formtag = '{http://www.w3.org/1999/xhtml}form'
# fetch the blank login form
response_tokenfetch = opener.open(request)
html = response_tokenfetch.read()
htmlfile=StringIO.StringIO(html)
# parse the HTML elements in the form
# extract any input fields for later resubmission
# this will pick up the authenticity_token and anything else
xml_tree = ElementTree.parse(htmlfile)
for form in xml_tree.getiterator(formtag):                
    for field in form.getiterator(inptag):
        if 'name' in field.attrib and 'value' in field.attrib:
                login_payload[field.attrib['name']] = field.attrib['value']
login_payload['username'] = username
login_payload['password'] = password
login_payload['remember_me'] = 'yes'
login_payload['cookie_test'] = 'true'

Next we submit the LOGIN request as a POST. Any session cookies returned as part of the blank form will be added to the second request.

cookies.add_cookie_header(request)
response = opener.open(request,urllib.urlencode(login_payload))

If our login was successful then cookies contains an _osm_session and _osm_username that will be used in subsequent API calls.

request2=urllib2.Request('http://api06.dev.openstreetmap.org/user/stevens/inbox)
cookies.add_cookie_header(request2)
response2 = opener.open(request2)
html=response2.read()

You could then parse the HTML to extract a list of messages.
If your using the formal OpenStreetMap API (ie calls under /api/0.6/…) then you should instead use oauth for authentication instead of logging in through the website. Some OSM features such as messaging can only be accessed by pretending to be a web session and parsing/faking HTML.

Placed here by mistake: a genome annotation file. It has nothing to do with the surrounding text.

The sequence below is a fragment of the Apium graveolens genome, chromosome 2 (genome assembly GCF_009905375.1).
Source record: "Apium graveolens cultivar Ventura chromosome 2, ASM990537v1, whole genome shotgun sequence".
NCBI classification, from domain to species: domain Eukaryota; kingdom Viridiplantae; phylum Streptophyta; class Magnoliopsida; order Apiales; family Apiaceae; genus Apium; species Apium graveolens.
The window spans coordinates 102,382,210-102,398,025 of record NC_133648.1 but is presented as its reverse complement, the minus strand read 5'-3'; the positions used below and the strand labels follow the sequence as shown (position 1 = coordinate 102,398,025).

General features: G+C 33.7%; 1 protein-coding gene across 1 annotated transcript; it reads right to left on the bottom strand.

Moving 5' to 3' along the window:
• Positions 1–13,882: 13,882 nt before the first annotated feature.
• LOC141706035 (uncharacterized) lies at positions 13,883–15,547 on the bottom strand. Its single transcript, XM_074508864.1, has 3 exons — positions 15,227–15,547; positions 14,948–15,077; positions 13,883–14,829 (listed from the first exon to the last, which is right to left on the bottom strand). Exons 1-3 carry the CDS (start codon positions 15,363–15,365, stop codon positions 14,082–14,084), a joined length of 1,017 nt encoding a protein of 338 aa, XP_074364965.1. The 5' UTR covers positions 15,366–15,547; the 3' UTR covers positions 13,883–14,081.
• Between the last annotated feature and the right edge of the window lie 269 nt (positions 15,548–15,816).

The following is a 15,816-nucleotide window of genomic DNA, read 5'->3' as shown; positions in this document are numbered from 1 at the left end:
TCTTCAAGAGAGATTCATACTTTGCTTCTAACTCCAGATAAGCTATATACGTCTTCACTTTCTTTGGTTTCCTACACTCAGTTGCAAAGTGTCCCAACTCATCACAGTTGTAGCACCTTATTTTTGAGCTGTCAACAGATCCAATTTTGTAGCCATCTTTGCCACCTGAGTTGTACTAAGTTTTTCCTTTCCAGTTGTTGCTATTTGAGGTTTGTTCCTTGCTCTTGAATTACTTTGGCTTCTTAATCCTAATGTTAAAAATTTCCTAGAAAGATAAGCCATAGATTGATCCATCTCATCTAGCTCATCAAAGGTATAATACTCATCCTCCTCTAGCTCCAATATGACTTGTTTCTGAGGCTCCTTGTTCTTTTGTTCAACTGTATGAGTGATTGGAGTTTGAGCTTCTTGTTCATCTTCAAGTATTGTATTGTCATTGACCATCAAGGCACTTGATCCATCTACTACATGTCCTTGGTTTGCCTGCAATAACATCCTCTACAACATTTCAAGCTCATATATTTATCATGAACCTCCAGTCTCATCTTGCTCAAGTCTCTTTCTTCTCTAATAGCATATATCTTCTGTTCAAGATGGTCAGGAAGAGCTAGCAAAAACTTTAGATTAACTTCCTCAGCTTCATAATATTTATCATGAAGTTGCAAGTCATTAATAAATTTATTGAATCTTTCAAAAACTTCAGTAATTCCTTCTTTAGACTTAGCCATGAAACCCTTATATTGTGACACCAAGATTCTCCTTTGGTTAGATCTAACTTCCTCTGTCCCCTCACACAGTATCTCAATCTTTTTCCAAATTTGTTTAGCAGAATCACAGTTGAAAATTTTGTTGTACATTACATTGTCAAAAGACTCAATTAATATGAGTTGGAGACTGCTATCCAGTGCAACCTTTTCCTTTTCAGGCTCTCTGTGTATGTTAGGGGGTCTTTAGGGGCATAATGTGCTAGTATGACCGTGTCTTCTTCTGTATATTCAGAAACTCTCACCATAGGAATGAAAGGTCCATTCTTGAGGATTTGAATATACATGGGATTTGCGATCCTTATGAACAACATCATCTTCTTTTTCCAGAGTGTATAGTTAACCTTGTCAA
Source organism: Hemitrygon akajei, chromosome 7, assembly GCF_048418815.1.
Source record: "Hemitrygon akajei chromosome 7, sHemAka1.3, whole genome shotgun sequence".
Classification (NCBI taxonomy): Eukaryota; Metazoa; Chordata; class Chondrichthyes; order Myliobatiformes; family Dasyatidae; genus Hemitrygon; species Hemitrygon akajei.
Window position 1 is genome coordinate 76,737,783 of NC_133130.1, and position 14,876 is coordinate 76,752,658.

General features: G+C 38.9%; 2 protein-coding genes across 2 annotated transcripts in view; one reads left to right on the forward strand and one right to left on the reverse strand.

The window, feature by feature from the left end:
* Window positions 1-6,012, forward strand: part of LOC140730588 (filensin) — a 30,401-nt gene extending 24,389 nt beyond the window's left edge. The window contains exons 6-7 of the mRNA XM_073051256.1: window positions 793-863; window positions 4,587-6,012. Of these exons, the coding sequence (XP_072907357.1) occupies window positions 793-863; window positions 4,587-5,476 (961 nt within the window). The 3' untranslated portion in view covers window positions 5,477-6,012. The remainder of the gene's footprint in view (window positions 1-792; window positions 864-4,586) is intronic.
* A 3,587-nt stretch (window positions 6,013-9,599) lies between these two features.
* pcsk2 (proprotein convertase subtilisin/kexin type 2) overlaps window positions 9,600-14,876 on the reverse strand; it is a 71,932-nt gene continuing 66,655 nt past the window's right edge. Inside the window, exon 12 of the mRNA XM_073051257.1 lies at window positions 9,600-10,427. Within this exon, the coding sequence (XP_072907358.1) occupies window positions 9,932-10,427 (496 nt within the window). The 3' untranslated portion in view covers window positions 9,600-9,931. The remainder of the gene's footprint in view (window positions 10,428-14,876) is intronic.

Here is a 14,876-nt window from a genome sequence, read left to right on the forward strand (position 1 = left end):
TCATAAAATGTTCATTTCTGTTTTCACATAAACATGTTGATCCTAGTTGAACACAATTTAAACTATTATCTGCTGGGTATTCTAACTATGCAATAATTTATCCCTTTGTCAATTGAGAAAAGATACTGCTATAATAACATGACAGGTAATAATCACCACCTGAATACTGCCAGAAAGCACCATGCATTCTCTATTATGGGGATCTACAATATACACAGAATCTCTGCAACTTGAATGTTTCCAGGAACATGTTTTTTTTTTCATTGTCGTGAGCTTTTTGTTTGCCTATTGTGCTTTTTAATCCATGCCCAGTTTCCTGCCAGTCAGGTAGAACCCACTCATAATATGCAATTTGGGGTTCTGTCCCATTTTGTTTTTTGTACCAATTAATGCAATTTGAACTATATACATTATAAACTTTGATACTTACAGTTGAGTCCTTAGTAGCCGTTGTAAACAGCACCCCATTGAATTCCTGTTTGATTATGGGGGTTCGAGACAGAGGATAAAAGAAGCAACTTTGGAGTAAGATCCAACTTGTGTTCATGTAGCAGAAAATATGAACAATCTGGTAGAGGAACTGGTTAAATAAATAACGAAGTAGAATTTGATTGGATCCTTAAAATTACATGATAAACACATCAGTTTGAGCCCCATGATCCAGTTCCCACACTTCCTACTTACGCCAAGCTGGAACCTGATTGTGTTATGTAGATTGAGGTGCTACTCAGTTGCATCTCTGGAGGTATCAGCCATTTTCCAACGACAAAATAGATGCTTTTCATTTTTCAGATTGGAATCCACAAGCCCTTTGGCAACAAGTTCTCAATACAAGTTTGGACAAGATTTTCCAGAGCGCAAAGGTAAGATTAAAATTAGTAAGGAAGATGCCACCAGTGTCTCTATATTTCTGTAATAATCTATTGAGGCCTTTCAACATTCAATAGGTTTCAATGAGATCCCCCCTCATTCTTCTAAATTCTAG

I spent the weekend attending Pycon Canada where I gave a talk on Pl/Python. I want to thank the conference organizers for putting on an excellent conference. I am told that this was the first time Pycon had a regional conference in Canada and that it was put together by a group of volunteers in less than 6 months.

One of my favourite parts of local/regional conferences held on weekends is that they tend to attract attendees who are passionate about computers and technology. The people who I spoke with at the conference were there because they wanted to be there,not because there boss wanted them to be there, and either loved Python or wanted to learn more about it. I’ve attended many great PostgreSQL conferences over the past few years but it was nice to spend sometime talking with people from broader development backgrounds.

In my discussions with people at the conference I noticed a trend. People I spoke with who are working at companies that did Python development tended to be using PostgreSQL. The ones that weren’t currently using PostgreSQL were using MySQL and talking about moving to PostgreSQL or were apologetic for still being on MySQL. The MySQL users were often apologizing before I told them that I was a PostgreSQL contributor. Some of the MySQL users also mentioned that they were using non-Oracle forks like Percona.